You do have to sign up as a teacher (but we’re all teachers, aren’t we?), and you do have to set your child up with an account if they don’t already have one at school.  Then you have to put your child in your “class”, but once you have that set up, you are golden.  You can browse other assignments submitted by teachers so that you don’t have to re-create the wheel, and you can even modify them to fit your needs.

I encourage you to check it out if you’re not familiar with it.  I’m finding it a great resource, one that teachers and parents can both use, especially those of us who will not be home with our kiddos this summer!

Have You Tried Quizlet?

Ever searching for ways to make homework easier on The Boy, slow processor that he is, a couple of years ago I came across Quizlet.  Some general ed teacher-friends of mine swore by it as a way for their students to study whatever they wanted without wasting endless index cards on flashcards.

I first used it with The Boy for spelling.  Computers naturally engage his interest, and in fourth grade, he would come home with 4 page spelling packets to complete.  Overwhelming for any kid, an assignment like this would take my kid an entire week (and lots of wheeling and dealing on my part to bribe him to get it done).  After using Quizlet to help him study the spelling words, I realized that he could test on those words right on the site.  I contacted his special ed teacher who agreed that he could do that in place of those four-page packets, which were redundant for my little ace speller anyway.  Why inflict multiple pages of work on a kid that could spell the words correctly after a session or two pf practice on this website?  He would quiz on the words, and I would take a screenshot of his results and email it to his teachers.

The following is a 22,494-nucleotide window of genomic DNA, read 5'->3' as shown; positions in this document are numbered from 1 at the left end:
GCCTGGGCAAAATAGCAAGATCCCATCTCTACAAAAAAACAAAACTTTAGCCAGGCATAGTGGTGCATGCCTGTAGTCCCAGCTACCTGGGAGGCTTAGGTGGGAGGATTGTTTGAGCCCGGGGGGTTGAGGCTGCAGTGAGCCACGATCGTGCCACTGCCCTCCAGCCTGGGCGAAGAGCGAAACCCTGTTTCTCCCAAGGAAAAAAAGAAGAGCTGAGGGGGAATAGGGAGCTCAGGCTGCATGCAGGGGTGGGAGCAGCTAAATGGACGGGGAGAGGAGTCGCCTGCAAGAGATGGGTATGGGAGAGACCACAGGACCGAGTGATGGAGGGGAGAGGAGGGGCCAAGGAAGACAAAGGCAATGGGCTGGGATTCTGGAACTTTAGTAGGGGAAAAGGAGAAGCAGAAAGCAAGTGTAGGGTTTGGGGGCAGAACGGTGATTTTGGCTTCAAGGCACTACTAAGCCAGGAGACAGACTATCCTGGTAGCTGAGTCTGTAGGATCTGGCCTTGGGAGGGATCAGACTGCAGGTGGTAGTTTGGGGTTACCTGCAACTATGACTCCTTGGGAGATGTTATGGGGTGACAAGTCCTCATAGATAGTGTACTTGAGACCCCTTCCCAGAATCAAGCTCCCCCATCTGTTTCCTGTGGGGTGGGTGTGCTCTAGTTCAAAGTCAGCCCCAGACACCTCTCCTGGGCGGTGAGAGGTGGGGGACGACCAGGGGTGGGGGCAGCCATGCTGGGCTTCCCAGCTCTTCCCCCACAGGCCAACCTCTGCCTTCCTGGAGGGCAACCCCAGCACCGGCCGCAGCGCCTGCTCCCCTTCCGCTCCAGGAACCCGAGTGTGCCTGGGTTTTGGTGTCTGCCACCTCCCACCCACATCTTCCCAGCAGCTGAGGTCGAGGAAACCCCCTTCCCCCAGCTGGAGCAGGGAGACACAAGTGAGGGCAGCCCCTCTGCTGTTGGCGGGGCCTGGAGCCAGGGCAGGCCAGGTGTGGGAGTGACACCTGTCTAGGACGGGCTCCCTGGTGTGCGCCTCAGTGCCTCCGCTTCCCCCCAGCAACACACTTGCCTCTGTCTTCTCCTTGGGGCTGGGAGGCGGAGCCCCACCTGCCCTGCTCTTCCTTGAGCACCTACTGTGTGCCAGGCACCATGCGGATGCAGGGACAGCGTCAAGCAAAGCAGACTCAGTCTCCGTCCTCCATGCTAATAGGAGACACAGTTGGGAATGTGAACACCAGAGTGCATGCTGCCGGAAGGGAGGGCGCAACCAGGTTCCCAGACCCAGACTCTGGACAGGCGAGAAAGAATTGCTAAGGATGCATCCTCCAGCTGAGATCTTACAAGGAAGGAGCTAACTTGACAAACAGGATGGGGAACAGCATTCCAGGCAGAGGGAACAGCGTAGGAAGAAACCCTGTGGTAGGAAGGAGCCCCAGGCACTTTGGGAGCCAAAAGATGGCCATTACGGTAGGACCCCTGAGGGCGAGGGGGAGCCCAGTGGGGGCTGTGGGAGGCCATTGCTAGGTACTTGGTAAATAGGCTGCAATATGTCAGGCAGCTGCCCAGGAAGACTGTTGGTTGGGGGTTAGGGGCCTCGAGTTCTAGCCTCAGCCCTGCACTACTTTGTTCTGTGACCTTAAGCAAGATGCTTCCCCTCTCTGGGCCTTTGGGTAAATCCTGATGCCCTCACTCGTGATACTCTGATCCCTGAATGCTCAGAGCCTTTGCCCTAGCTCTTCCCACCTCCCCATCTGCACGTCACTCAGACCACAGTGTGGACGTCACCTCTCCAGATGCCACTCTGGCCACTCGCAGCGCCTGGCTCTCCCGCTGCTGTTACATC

It saved all of us a lot of unnecessary headache.

We are back to using Quizlet to study, but nor for spelling this time.  For big bad social studies tests, with thirty-five or so facts to learn on the study guide.  Last night, I searched the site for a set of cards about Egypt and Kush that had already been created by some other user, and I found quite a few sets (there are bound to be hundreds if not thousands of other schools using the very same textbook, right?).  I kept the cards I wanted, deleted the ones that didn’t pertain to The Boy’s particular study guide, and typed in anything that was missing.


The Boy and I went through the flashcards, while I let him look at the study guide to answer the questions.  He got three wrong, so we went back and corrected those three.  Then we played a game where he had to match the correct phrases and terms, all laid out on the screen in a random format, and it was timed.  We played five times so that he could try to beat his best time.


I bet The Boy didn’t even realize he was studying.  It’s simple memorization, but that’s our goal with testing, right?  And using a site like this that is web-based (and has an app!) and fun is one way to get my kid from point A to point B.  If you haven’t tried it with your own children (or something you have to memorize!), you should.  It’s another resource for those of us trying to handle the tide of homework.